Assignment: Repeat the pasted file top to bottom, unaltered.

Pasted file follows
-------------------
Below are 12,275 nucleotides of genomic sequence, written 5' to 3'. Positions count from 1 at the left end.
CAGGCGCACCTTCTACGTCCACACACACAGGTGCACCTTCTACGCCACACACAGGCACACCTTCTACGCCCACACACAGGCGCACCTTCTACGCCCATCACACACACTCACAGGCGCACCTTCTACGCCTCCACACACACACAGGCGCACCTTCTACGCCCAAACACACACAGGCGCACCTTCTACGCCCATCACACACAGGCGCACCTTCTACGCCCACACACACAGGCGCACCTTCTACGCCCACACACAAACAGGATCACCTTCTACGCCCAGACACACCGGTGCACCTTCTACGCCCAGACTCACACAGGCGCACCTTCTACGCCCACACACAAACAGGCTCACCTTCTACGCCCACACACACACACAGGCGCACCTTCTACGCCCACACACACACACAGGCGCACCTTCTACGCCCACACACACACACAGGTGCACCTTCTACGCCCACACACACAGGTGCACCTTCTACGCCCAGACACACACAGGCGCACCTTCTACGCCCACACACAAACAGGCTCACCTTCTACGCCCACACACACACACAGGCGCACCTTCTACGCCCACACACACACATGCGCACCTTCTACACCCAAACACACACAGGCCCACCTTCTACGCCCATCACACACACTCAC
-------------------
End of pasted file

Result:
Below are 12,275 nucleotides of genomic sequence, written 5' to 3'. Positions count from 1 at the left end.
CAGGCGCACCTTCTACGTCCACACACACAGGTGCACCTTCTACGCCACACACAGGCACACCTTCTACGCCCACACACAGGCGCACCTTCTACGCCCATCACACACACTCACAGGCGCACCTTCTACGCCTCCACACACACACAGGCGCACCTTCTACGCCCAAACACACACAGGCGCACCTTCTACGCCCATCACACACAGGCGCACCTTCTACGCCCACACACACAGGCGCACCTTCTACGCCCACACACAAACAGGATCACCTTCTACGCCCAGACACACCGGTGCACCTTCTACGCCCAGACTCACACAGGCGCACCTTCTACGCCCACACACAAACAGGCTCACCTTCTACGCCCACACACACACACAGGCGCACCTTCTACGCCCACACACACACACAGGCGCACCTTCTACGCCCACACACACACACAGGTGCACCTTCTACGCCCACACACACAGGTGCACCTTCTACGCCCAGACACACACAGGCGCACCTTCTACGCCCACACACAAACAGGCTCACCTTCTACGCCCACACACACACACAGGCGCACCTTCTACGCCCACACACACACATGCGCACCTTCTACACCCAAACACACACAGGCCCACCTTCTACGCCCATCACACACACTCAC